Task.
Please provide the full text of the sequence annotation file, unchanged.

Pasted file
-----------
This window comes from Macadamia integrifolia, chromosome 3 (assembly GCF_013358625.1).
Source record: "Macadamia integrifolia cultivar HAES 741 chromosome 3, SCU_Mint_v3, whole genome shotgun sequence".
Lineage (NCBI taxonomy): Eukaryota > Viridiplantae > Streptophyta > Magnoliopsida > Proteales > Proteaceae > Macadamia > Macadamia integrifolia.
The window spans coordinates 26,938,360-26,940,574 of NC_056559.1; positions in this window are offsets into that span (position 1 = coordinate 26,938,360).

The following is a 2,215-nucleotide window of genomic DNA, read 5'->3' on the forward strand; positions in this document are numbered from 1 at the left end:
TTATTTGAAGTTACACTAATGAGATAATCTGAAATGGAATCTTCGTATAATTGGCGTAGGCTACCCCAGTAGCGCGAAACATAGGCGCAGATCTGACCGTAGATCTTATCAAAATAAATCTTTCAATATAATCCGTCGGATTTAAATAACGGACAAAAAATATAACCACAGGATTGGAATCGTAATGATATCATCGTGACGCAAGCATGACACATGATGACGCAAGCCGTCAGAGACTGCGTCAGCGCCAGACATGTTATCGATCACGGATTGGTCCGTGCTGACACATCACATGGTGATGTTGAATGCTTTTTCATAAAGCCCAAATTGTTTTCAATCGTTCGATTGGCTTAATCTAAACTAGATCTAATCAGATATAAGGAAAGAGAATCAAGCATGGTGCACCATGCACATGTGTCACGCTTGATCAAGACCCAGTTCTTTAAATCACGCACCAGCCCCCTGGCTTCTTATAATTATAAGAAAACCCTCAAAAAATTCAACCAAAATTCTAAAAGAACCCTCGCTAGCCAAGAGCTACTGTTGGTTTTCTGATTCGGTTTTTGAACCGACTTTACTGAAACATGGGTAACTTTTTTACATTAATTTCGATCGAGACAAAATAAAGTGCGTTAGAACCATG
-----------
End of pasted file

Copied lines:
This window comes from Macadamia integrifolia, chromosome 3 (assembly GCF_013358625.1).
Source record: "Macadamia integrifolia cultivar HAES 741 chromosome 3, SCU_Mint_v3, whole genome shotgun sequence".
Lineage (NCBI taxonomy): Eukaryota > Viridiplantae > Streptophyta > Magnoliopsida > Proteales > Proteaceae > Macadamia > Macadamia integrifolia.
The window spans coordinates 26,938,360-26,940,574 of NC_056559.1; positions in this window are offsets into that span (position 1 = coordinate 26,938,360).

The following is a 2,215-nucleotide window of genomic DNA, read 5'->3' on the forward strand; positions in this document are numbered from 1 at the left end:
TTATTTGAAGTTACACTAATGAGATAATCTGAAATGGAATCTTCGTATAATTGGCGTAGGCTACCCCAGTAGCGCGAAACATAGGCGCAGATCTGACCGTAGATCTTATCAAAATAAATCTTTCAATATAATCCGTCGGATTTAAATAACGGACAAAAAATATAACCACAGGATTGGAATCGTAATGATATCATCGTGACGCAAGCATGACACATGATGACGCAAGCCGTCAGAGACTGCGTCAGCGCCAGACATGTTATCGATCACGGATTGGTCCGTGCTGACACATCACATGGTGATGTTGAATGCTTTTTCATAAAGCCCAAATTGTTTTCAATCGTTCGATTGGCTTAATCTAAACTAGATCTAATCAGATATAAGGAAAGAGAATCAAGCATGGTGCACCATGCACATGTGTCACGCTTGATCAAGACCCAGTTCTTTAAATCACGCACCAGCCCCCTGGCTTCTTATAATTATAAGAAAACCCTCAAAAAATTCAACCAAAATTCTAAAAGAACCCTCGCTAGCCAAGAGCTACTGTTGGTTTTCTGATTCGGTTTTTGAACCGACTTTACTGAAACATGGGTAACTTTTTTACATTAATTTCGATCGAGACAAAATAAAGTGCGTTAGAACCATG